In Thomas H. Cook’s Edgar Award–nominated first novel, a weary detective tracks a blood-crazed psychopath
Blood seeps into the gutters at the children’s zoo in Central Park. Two deer have been slaughtered, one stabbed fifty-seven times and the other slashed across the neck. Normally it would be a case for the Parks Department, but these are no ordinary deer. The pride of the small menagerie, they were given to the zoo by a prominent socialite who cannot afford bloody headlines. The NYPD hands the case to Detective Reardon, star of the homicide squad.
A recent widower at fifty-six, Reardon has seen too many human victims to care much about the two butchered animals. He resents being taken off other pressing cases for the sake of politics, but soon another killing snaps him to attention. Two women are found dead in their apartment, one stabbed fifty-seven times and the other with her throat cut. Surely this vicious parallel isn’t a coincidence.…
|Publisher:||Open Road Integrated Media LLC|
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About the Author
Thomas H. Cook (b. 1947) is the author of nearly two dozen critically lauded crime novels. Born in Fort Payne, Alabama, Cook published his first novel, Blood Innocents , in 1980 while serving as the book review editor of Atlanta magazine. Two years later, on the release of his second novel, The Orchids , he turned to writing full-time.
Cook published steadily through the 1980s, penning such works as the Frank Clemons trilogy, a series of mysteries starring a jaded cop. He found breakout success with The Chatham School Affair (1996), which won an Edgar Award for best novel. His work has been praised by critics for his attention to psychology and the lyrical nature of his prose. Besides mysteries, Cook has written two true-crime books, Early Graves (1992) and the Edgar-nominated Blood Echoes (1993), as well as several literary novels, including Elena (1986). He lives and works in New York City.
Read an Excerpt
By Thomas H. Cook
OPEN ROAD INTEGRATED MEDIACopyright © 1980 Thomas H. Cook
All rights reserved.
Watching it from his window, Reardon saw the city only as an immense patchwork of random sound and directionless movement. It had not always been like this for him. In his youth he had walked the streets in his dark-blue uniform with shining badge as a protector of a wild and famous city. He had not forgotten that what he felt then was a rapture so heedless, asking so little, that even the loss and butchery he saw in the course of his duties could not permanently overwhelm it. He had been a serious protector, one who must love what he protects.
He lit a cigarette. The flame gave off a pale, orange aurora in the morning fog. He watched the match burn down almost to his fingertips, then quickly waved it out. He smoked wearily, pleasurelessly. This would be his last cigarette, and because of that he could not savor it. In his mid-fifties now, he had come to fear the slow, strangulating death of lung cancer.
It was cancer that had finally killed his wife, Millie, slowly devouring her bowels inch by inch. Even now, two weeks after her funeral, he sometimes came home to the apartment expecting to find her there and was forced all over again to relive his loss of her. At the funeral he had sat at the front of the church staring at the roses that had adorned her closed coffin. He had ordered her coffin closed because he believed that death was a kind of final privacy, upon which living eyes should not be allowed to intrude. His son, Timothy, had sat beside him, along with his son's wife, Abbey, and their children. Timothy had kept his hands folded ritually in his lap, his face immobile, but with his eyes darting about as if his mind were still busily examining the law cases in his office. And Reardon had noticed that only when his son looked back over his shoulder and saw the head of his law firm enter the church did his face suddenly change its expression to one of mourning.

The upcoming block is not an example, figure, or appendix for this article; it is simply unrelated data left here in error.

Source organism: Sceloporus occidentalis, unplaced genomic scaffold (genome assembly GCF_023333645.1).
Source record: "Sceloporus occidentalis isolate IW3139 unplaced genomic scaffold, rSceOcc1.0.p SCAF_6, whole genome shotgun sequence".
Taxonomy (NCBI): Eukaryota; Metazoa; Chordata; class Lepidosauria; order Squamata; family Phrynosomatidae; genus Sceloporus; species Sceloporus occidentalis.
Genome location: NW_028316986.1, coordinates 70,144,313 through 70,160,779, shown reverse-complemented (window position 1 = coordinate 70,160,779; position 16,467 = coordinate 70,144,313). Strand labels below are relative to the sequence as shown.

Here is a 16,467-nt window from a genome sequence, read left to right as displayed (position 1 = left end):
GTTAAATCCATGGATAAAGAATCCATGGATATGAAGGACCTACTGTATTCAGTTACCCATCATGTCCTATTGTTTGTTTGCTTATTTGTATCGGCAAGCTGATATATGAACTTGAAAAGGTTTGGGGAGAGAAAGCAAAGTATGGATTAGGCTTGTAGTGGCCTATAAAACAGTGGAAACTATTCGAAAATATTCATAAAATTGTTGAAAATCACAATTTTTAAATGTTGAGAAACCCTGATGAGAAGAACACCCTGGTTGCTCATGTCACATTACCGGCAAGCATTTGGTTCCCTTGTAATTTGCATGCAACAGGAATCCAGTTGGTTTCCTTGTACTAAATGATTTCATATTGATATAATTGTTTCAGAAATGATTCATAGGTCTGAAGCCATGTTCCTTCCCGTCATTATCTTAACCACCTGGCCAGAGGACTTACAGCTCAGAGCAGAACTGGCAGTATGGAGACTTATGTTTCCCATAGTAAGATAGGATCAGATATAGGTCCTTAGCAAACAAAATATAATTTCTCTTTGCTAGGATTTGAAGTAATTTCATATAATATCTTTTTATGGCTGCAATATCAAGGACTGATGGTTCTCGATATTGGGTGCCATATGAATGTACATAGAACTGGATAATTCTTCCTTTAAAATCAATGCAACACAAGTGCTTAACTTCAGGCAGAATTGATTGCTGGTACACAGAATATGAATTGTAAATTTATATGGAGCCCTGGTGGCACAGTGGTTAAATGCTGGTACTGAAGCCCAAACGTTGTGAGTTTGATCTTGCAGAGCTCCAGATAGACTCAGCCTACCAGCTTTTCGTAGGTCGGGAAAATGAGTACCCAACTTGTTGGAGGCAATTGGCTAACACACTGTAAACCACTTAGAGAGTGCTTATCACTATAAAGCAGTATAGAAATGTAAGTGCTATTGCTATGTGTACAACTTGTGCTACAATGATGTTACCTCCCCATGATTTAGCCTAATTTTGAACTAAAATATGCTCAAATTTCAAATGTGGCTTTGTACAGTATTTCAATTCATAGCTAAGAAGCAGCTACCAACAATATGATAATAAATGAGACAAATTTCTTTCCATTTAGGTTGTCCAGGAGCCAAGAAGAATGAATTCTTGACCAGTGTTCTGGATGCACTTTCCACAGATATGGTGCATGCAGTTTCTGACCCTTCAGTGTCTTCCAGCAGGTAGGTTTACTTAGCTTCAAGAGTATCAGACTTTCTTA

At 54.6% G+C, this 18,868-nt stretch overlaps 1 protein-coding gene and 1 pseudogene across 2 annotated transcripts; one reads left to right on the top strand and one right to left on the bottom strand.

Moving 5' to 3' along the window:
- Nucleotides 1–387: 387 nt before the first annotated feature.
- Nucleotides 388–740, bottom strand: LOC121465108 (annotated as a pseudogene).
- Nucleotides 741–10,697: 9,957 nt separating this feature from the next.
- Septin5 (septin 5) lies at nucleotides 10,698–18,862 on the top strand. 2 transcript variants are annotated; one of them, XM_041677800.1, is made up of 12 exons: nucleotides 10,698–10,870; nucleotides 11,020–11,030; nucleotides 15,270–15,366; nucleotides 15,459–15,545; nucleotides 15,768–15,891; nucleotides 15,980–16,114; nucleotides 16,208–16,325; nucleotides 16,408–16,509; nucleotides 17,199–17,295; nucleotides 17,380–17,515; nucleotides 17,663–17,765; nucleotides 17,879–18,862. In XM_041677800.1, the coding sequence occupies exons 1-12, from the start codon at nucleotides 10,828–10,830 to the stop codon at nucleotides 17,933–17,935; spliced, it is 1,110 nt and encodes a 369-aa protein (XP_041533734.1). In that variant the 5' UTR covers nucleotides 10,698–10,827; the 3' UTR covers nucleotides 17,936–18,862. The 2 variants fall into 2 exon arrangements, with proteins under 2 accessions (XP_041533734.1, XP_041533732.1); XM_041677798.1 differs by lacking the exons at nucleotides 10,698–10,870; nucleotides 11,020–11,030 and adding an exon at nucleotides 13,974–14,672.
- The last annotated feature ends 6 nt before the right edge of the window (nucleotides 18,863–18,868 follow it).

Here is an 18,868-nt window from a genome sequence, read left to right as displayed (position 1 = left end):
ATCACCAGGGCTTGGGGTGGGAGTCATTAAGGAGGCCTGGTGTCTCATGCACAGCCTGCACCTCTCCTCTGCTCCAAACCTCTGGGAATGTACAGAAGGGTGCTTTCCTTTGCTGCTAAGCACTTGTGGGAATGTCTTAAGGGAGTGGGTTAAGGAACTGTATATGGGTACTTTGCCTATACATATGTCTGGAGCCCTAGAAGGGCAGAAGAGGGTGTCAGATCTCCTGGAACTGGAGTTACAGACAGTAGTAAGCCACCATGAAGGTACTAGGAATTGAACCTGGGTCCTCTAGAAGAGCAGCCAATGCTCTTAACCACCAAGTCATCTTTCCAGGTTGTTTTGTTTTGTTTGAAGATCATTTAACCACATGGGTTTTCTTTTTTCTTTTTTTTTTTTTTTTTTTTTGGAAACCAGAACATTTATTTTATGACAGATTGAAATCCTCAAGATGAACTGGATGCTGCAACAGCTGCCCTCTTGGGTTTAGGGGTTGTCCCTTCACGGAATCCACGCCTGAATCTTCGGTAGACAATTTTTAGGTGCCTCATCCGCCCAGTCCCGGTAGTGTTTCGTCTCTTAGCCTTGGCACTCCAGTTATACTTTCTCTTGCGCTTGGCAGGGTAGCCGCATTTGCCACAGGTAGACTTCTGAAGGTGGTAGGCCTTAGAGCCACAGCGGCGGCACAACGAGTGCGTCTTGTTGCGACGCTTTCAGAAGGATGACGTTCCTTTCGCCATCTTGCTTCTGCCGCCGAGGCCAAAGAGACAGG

Now, standing in his living room, Reardon turned from the window and glimpsed himself in the full-length mirror on the opposite side of the room. He had become much more conscious of his body recently, conscious that it was slowly taking him through that process of things that pass away. He was still powerfully built for a man of ordinary height and weight, but now, staring at himself across the room, he could detect the first curving downward of his shoulders and buckling of his knees.
Quickly he turned from the mirror to the window. Below he could hear the traffic cutting through the wet streets like long knives slicing into melons. He remembered a psychopath he had arrested almost twenty years before. When asked why he had butchered his victim so wantonly the man had replied he was looking for seeds. "You know, like in a watermelon."
Reardon tapped his cigarette and watched the ashes tumble toward the street. He estimated the distance from his window to the street at about eighty feet. He had heard of infants surviving falls of even more than that distance, but never an adult. Babies survived because they relaxed all the way down. But adult human beings, terrified beyond comprehension, stiffened every muscle, locked every joint, stretched every tendon taut and ground their bones like sticks of chalk into the sidewalk.
Slowly his eyes followed upward the line of windows in the building facing him. He had answered many calls there, mostly inconsequential: family bickerings, lovers' quarrels, evictions, disorderly conduct complaints, general nuisance behavior; only once a murder. Finally his field of vision passed the highest landing and over the roof, where, in the distance, half blurred by the early morning fog, a sign blinked its certain message that Jesus Saves.
"Got a freako for you this morning, Reardon," Sergeant Smith said from behind his large wooden desk as Reardon entered the precinct house. For Smith, human crime was divided into three categories: ordinary criminal acts — such as theft, simple battery, rape and common murder — for which no specific designation was required; "bloodies," which were particularly gruesome murders or assaults; and "freakos," crimes so bizarre that Smith could not comprehend their source.
"What is it?" Reardon asked.
"Piccolini will tell you," Smith said teasingly.
"You can tell me."